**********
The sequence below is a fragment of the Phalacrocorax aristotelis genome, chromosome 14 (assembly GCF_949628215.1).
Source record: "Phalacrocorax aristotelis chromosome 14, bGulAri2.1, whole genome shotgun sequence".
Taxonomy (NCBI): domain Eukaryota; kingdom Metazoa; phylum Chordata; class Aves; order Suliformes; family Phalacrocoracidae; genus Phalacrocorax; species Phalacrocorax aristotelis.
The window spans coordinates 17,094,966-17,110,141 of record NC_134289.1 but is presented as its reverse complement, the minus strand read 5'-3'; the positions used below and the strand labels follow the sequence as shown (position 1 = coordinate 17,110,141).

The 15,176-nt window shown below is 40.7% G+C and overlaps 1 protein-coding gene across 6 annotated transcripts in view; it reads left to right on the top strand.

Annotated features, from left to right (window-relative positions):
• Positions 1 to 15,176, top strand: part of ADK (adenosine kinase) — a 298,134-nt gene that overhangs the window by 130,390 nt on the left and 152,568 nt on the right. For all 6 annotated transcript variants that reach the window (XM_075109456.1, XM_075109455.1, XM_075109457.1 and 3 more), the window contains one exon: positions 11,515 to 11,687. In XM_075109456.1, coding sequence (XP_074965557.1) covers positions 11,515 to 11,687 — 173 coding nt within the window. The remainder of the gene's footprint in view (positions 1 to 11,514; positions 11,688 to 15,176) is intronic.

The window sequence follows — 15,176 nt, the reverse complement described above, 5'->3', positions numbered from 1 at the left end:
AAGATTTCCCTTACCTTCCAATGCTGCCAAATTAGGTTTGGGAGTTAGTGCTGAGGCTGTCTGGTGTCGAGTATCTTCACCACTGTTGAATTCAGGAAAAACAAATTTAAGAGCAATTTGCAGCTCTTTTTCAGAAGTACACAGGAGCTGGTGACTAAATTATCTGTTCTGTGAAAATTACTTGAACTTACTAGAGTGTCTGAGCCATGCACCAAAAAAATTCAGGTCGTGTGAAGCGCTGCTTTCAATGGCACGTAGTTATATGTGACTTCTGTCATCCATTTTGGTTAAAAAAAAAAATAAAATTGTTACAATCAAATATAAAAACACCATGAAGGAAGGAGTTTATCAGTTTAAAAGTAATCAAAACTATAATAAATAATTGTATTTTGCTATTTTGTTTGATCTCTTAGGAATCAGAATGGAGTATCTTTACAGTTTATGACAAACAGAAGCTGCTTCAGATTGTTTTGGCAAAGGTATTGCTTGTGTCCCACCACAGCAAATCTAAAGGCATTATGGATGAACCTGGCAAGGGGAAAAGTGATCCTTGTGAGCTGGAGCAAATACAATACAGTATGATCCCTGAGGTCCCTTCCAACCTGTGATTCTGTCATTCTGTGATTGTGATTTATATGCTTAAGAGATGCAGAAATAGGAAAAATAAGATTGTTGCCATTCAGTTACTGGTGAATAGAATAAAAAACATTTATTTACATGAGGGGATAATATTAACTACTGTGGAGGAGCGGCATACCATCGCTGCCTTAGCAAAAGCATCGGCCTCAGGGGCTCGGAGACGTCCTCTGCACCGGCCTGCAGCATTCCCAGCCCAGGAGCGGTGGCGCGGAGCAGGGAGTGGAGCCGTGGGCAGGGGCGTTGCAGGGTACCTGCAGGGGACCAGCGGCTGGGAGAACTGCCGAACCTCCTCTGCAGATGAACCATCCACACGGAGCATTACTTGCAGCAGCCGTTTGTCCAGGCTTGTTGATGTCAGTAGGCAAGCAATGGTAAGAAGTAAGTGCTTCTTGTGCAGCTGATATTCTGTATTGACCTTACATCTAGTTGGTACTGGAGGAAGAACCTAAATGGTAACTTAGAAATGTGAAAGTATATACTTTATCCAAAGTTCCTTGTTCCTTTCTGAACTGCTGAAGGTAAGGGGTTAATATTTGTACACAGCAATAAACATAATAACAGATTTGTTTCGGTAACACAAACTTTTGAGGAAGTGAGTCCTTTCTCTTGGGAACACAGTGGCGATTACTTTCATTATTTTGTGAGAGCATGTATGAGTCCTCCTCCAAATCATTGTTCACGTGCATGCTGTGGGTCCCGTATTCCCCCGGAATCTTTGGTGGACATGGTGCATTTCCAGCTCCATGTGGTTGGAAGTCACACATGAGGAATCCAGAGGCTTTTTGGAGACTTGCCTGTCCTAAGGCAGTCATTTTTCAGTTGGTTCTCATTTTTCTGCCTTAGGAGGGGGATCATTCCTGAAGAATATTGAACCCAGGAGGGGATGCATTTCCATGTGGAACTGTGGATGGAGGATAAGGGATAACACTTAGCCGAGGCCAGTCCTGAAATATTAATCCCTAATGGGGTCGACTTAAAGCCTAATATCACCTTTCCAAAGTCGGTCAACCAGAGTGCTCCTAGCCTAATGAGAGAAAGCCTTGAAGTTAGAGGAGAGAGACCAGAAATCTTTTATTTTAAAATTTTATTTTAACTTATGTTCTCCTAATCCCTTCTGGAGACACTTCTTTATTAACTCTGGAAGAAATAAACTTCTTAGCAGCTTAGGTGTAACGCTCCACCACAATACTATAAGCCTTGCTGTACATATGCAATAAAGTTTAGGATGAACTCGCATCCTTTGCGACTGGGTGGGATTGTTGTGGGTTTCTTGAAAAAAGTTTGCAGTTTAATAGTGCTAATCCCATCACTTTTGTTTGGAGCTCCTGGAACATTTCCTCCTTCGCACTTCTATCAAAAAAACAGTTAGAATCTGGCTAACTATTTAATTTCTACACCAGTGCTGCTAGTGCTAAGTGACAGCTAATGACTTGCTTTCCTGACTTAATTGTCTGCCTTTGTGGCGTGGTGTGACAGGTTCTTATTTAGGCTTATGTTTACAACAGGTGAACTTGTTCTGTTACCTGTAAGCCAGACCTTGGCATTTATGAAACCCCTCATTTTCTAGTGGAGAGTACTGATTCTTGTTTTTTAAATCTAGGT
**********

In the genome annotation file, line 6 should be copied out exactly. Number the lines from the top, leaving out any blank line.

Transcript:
Annotated features, from left to right (window-relative positions):